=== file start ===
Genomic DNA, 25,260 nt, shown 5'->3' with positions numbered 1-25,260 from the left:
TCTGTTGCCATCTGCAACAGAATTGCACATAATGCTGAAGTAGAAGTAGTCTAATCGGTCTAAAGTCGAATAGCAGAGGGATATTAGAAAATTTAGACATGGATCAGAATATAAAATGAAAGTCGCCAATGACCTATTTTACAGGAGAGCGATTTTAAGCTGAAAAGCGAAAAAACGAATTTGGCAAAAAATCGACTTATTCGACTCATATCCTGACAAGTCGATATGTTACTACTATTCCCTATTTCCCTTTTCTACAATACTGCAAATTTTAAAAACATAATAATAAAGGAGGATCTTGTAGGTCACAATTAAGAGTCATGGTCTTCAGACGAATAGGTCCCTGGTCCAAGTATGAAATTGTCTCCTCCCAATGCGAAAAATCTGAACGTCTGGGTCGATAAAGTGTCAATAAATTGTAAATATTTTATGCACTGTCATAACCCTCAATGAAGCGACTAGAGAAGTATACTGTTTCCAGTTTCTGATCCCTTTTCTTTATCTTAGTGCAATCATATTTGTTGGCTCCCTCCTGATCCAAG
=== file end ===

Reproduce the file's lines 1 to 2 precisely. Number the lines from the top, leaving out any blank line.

Genomic DNA, 25,260 nt, shown 5'->3' with positions numbered 1-25,260 from the left:
TCTGTTGCCATCTGCAACAGAATTGCACATAATGCTGAAGTAGAAGTAGTCTAATCGGTCTAAAGTCGAATAGCAGAGGGATATTAGAAAATTTAGACATGGATCAGAATATAAAATGAAAGTCGCCAATGACCTATTTTACAGGAGAGCGATTTTAAGCTGAAAAGCGAAAAAACGAATTTGGCAAAAAATCGACTTATTCGACTCATATCCTGACAAGTCGATATGTTACTACTATTCCCTATTTCCCTTTTCTACAATACTGCAAATTTTAAAAACATAATAATAAAGGAGGATCTTGTAGGTCACAATTAAGAGTCATGGTCTTCAGACGAATAGGTCCCTGGTCCAAGTATGAAATTGTCTCCTCCCAATGCGAAAAATCTGAACGTCTGGGTCGATAAAGTGTCAATAAATTGTAAATATTTTATGCACTGTCATAACCCTCAATGAAGCGACTAGAGAAGTATACTGTTTCCAGTTTCTGATCCCTTTTCTTTATCTTAGTGCAATCATATTTGTTGGCTCCCTCCTGATCCAAG